Using dogs to hunt raccoons and many other game animals has been a popular sport for hundreds of years in the U.S. But, like most tricks, it is not something that any breed of dog knows how to do without the proper training, in much the same way as humans must learn to walk. Today, training a coon dog to track is not just something that is left strictly to hunters. There are national hunting and tracking competitions with substantial prizes to be won. It all starts out with teaching your dog the basics and then moving on to training your dog to track.
When it comes to teaching your pup how to track coons, you need to teach him far more than just how to track the raccoon. You must first teach him to get into your truck and, if you use one, into his dog box. Depending on the dog, this can take a few weeks until he is comfortable. Most trainers use a command such as "load up" or "get in" to ensure their dog knows what is expected. Once your dog has mastered this relatively easy command, it will be time to move on to training him to track.
Since most dogs love to go for rides, teaching them to load up should not take very long, but until your dog is able to get into the vehicle on his own, you may have to assist him. The important thing to keep in mind here is that you need to make it exciting in such a way that your dog looks forward to getting in the truck and going for a ride. Dog treats are a good way to get him started, along with plenty of praise when he gets it right. You can teach a dog at virtually any age to do this, but the younger you start them out, the faster they learn.
Before getting started, you will need to lay in a couple of basic supplies that will be used to train your pup to track coons successfully.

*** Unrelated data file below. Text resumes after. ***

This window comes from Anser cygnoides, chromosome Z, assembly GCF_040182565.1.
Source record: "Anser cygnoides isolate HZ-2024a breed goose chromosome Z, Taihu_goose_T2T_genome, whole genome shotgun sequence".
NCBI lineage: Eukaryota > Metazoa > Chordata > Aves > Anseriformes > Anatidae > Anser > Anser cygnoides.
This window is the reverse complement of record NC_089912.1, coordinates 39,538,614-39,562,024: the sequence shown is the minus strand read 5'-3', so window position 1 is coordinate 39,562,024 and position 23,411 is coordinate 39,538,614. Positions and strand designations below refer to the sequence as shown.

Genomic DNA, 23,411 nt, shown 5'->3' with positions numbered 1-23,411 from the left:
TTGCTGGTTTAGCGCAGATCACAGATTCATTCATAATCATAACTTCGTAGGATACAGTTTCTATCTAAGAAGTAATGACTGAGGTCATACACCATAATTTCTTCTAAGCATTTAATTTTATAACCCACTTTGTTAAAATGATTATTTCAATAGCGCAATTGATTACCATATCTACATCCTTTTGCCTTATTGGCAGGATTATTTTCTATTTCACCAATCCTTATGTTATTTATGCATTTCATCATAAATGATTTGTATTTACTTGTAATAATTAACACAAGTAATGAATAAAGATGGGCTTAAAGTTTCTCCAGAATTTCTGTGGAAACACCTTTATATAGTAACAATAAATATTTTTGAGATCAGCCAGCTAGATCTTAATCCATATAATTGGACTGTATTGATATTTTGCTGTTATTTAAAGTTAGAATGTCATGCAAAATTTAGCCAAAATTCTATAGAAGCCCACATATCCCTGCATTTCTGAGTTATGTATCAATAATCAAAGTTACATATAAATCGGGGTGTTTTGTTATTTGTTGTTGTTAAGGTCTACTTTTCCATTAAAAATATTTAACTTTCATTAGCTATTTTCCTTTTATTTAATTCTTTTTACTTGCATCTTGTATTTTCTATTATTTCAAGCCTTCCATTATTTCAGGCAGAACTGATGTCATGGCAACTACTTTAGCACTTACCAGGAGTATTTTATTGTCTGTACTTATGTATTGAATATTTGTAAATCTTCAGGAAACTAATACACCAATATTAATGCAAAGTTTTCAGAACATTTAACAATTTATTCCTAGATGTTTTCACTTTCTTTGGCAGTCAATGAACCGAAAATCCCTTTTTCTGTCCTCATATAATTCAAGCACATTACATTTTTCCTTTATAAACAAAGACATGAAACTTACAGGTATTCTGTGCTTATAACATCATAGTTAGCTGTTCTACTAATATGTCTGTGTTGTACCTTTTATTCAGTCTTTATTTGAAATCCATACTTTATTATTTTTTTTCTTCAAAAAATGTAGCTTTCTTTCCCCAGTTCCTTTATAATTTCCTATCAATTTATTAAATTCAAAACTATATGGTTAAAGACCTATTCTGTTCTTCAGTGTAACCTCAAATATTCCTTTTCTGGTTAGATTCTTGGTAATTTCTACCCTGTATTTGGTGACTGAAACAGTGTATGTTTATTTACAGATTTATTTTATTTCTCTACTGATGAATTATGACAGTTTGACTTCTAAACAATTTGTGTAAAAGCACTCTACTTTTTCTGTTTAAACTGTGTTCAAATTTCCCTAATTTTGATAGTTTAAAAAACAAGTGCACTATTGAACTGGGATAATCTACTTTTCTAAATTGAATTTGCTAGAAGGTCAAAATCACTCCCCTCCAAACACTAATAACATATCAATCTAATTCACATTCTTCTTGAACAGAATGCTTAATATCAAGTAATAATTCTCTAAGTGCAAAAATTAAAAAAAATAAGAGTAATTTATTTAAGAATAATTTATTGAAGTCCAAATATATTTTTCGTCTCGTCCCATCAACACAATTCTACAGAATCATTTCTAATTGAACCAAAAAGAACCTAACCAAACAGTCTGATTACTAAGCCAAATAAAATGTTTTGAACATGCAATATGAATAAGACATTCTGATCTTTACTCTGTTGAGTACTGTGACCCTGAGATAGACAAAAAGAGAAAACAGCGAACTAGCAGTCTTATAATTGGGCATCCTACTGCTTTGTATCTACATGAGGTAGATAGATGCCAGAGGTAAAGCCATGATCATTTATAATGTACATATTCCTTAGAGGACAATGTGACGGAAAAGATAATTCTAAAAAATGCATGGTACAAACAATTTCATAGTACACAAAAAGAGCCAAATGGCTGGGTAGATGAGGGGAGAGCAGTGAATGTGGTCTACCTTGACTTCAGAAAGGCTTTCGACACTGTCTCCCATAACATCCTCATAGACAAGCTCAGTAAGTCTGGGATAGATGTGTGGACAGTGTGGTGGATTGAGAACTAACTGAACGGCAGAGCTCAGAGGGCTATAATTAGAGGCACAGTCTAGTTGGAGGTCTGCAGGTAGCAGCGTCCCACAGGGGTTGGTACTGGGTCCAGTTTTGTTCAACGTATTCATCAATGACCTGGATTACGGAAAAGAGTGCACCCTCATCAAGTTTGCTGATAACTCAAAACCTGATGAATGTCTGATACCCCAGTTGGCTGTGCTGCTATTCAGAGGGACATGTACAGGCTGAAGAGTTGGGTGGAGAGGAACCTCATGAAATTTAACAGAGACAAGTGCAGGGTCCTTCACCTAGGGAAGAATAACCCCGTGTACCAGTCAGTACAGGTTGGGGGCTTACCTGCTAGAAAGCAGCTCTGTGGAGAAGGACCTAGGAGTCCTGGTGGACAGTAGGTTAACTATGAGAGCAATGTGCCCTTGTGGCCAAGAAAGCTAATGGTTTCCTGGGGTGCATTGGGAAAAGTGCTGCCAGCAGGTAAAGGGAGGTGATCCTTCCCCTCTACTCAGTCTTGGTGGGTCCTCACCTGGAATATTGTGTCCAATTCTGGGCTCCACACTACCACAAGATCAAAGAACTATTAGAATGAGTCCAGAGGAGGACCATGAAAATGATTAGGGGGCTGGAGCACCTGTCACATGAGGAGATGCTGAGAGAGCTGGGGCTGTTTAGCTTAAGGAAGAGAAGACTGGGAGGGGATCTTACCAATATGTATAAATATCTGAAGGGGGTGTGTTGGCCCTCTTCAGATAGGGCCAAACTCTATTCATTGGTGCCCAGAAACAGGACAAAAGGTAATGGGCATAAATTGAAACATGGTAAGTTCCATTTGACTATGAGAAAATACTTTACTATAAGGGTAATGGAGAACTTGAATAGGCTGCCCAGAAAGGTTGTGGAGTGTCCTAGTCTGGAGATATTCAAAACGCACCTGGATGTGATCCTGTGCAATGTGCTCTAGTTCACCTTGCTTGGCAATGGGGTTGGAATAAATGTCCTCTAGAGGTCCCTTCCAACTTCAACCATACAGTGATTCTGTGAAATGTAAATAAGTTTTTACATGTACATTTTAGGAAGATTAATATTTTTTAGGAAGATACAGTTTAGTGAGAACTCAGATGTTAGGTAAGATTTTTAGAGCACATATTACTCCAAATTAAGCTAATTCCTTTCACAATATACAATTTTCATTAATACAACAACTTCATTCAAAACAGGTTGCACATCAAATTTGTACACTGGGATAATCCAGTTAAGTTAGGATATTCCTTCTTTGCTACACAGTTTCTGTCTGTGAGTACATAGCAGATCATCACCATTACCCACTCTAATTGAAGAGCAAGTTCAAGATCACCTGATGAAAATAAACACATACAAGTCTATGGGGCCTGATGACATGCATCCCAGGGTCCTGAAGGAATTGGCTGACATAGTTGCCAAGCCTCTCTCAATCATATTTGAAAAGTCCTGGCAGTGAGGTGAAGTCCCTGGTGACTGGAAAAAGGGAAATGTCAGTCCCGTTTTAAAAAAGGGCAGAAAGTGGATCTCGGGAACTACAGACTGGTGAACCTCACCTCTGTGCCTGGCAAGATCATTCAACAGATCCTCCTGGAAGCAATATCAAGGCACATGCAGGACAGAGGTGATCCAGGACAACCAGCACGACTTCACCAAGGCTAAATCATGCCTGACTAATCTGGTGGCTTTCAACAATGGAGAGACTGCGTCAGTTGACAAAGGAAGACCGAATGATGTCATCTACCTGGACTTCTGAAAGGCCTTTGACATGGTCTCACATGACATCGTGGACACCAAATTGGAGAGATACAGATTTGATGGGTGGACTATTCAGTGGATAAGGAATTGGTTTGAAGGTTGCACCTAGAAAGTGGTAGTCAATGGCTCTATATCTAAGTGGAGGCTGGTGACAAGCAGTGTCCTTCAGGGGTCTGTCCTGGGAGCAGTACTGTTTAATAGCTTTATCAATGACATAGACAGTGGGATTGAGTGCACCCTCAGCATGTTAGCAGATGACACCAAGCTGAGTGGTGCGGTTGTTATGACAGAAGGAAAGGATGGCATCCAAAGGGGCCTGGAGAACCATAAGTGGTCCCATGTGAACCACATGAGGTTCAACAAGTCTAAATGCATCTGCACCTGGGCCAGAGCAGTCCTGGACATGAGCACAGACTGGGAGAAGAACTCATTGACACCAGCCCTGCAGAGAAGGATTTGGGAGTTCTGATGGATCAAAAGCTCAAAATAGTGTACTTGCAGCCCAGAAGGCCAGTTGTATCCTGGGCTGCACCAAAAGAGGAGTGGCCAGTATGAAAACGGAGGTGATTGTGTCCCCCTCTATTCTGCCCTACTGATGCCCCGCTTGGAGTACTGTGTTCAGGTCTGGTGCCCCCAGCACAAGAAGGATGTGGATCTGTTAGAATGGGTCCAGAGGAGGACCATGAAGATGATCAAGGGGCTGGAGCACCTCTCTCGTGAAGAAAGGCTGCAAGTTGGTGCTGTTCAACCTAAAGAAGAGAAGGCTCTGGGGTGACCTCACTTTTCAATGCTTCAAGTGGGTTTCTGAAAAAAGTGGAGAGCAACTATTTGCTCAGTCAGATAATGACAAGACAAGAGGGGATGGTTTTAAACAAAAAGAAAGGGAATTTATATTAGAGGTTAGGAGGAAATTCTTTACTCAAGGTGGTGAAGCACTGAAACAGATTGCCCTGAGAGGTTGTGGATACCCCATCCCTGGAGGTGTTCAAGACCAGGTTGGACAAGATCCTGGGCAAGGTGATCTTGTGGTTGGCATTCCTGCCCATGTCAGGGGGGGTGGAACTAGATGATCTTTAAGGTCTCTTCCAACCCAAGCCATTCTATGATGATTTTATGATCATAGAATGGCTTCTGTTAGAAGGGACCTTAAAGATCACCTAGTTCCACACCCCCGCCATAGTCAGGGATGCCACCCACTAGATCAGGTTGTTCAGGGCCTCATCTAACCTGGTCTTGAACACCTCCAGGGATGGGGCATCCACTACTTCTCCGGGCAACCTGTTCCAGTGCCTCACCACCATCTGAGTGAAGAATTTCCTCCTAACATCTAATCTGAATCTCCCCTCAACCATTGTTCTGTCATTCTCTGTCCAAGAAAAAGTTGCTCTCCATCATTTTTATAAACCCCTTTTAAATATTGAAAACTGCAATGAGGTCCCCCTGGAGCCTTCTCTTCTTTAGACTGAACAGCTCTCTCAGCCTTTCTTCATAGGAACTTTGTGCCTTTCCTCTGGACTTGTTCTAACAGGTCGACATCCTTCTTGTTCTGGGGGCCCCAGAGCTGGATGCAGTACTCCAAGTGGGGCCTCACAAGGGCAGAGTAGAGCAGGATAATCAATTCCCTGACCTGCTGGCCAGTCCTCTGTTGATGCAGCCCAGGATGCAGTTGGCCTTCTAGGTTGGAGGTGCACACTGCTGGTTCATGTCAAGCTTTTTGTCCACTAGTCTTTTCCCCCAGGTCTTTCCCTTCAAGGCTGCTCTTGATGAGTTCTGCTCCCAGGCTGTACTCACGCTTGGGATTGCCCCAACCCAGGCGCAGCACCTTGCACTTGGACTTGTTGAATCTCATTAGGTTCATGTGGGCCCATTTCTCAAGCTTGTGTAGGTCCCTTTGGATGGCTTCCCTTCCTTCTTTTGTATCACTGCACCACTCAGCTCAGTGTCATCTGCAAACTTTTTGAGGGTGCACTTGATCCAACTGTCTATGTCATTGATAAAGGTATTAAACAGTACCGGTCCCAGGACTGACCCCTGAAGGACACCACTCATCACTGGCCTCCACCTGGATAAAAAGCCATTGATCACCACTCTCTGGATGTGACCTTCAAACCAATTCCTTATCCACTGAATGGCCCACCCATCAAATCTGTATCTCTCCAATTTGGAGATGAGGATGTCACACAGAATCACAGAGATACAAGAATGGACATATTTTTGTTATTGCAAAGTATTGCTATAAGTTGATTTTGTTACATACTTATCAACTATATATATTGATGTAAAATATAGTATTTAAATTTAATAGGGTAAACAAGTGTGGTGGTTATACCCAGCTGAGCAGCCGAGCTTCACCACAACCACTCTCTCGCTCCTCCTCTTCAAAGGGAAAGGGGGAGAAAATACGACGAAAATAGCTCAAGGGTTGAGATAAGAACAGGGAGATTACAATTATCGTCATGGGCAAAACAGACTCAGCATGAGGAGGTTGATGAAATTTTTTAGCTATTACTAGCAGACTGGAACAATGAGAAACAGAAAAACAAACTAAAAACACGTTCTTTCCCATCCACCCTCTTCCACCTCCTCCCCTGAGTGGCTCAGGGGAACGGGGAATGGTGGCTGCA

Training a coon dog to track definitely takes plenty of patience and should be done in an open, grassy area where there are minimal distractions at first. Remember that just as you did when teaching your dog the basics, you need to maintain a firm and authoritative voice when teaching him to track. The most important thing to remember is that most dogs love to track things by scent, but certain breeds like Blue Tick, Black and Tan, Redbone, and English coonhounds are particularly well-suited to tracking.
You should plan to start training your coon dog when he is approximately five weeks old. While your pup may not be capable of much at this age, it is the perfect time to start teaching him the basic commands. This training should include commands such as heel, sit, and stay. You can use dog treats and plenty of verbal praise to help him learn these commands. The reality is that if you can't get your dog to respond to the simple commands, he may not do well with learning how to track coons.
Here are three different methods used by experts to train coon hounds to track their quarry successfully. No matter which of them you decide to use, be sure to use a simple command such as "follow" or "go get 'em" something your dog will learn to associate with the need to track his prey.
I just purchased a year old coon dog and he wants nothing to do with a coon. I have researched pup training but nothing seems to work . Do you have any suggestions? Thanks in advance .